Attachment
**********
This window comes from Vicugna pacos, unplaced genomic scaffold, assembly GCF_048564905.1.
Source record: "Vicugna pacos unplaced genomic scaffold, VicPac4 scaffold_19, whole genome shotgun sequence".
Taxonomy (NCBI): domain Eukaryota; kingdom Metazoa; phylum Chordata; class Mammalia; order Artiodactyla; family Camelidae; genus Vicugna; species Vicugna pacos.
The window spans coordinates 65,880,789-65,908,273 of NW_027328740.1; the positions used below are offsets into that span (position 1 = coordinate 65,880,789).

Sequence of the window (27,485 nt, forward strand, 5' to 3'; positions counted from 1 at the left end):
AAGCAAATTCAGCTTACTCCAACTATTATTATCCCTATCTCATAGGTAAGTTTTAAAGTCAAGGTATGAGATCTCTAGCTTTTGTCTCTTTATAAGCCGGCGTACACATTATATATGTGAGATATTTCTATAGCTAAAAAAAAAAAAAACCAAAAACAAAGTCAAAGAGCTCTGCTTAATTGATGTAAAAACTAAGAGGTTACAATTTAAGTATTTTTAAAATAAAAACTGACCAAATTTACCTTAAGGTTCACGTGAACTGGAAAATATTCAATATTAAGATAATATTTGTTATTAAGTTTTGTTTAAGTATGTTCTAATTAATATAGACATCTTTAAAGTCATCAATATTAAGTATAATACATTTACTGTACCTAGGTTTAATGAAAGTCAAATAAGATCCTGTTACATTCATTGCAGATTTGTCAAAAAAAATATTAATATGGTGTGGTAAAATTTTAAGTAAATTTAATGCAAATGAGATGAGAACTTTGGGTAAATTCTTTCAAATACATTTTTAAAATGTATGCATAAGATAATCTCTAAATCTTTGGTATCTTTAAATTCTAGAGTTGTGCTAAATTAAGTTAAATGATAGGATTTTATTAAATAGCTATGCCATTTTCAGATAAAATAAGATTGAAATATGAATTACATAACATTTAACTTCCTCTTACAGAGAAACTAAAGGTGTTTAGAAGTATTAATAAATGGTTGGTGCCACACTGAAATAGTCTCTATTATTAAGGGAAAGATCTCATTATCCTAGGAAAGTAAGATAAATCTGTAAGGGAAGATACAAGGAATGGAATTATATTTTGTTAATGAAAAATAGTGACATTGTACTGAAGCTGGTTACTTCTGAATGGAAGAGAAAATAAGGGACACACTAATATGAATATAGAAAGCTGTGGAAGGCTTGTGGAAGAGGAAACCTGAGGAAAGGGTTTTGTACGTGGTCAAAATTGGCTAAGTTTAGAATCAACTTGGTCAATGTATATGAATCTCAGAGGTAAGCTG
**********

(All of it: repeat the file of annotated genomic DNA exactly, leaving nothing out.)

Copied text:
This window comes from Vicugna pacos, unplaced genomic scaffold, assembly GCF_048564905.1.
Source record: "Vicugna pacos unplaced genomic scaffold, VicPac4 scaffold_19, whole genome shotgun sequence".
Taxonomy (NCBI): domain Eukaryota; kingdom Metazoa; phylum Chordata; class Mammalia; order Artiodactyla; family Camelidae; genus Vicugna; species Vicugna pacos.
The window spans coordinates 65,880,789-65,908,273 of NW_027328740.1; the positions used below are offsets into that span (position 1 = coordinate 65,880,789).

Sequence of the window (27,485 nt, forward strand, 5' to 3'; positions counted from 1 at the left end):
AAGCAAATTCAGCTTACTCCAACTATTATTATCCCTATCTCATAGGTAAGTTTTAAAGTCAAGGTATGAGATCTCTAGCTTTTGTCTCTTTATAAGCCGGCGTACACATTATATATGTGAGATATTTCTATAGCTAAAAAAAAAAAAAACCAAAAACAAAGTCAAAGAGCTCTGCTTAATTGATGTAAAAACTAAGAGGTTACAATTTAAGTATTTTTAAAATAAAAACTGACCAAATTTACCTTAAGGTTCACGTGAACTGGAAAATATTCAATATTAAGATAATATTTGTTATTAAGTTTTGTTTAAGTATGTTCTAATTAATATAGACATCTTTAAAGTCATCAATATTAAGTATAATACATTTACTGTACCTAGGTTTAATGAAAGTCAAATAAGATCCTGTTACATTCATTGCAGATTTGTCAAAAAAAATATTAATATGGTGTGGTAAAATTTTAAGTAAATTTAATGCAAATGAGATGAGAACTTTGGGTAAATTCTTTCAAATACATTTTTAAAATGTATGCATAAGATAATCTCTAAATCTTTGGTATCTTTAAATTCTAGAGTTGTGCTAAATTAAGTTAAATGATAGGATTTTATTAAATAGCTATGCCATTTTCAGATAAAATAAGATTGAAATATGAATTACATAACATTTAACTTCCTCTTACAGAGAAACTAAAGGTGTTTAGAAGTATTAATAAATGGTTGGTGCCACACTGAAATAGTCTCTATTATTAAGGGAAAGATCTCATTATCCTAGGAAAGTAAGATAAATCTGTAAGGGAAGATACAAGGAATGGAATTATATTTTGTTAATGAAAAATAGTGACATTGTACTGAAGCTGGTTACTTCTGAATGGAAGAGAAAATAAGGGACACACTAATATGAATATAGAAAGCTGTGGAAGGCTTGTGGAAGAGGAAACCTGAGGAAAGGGTTTTGTACGTGGTCAAAATTGGCTAAGTTTAGAATCAACTTGGTCAATGTATATGAATCTCAGAGGTAAGCTG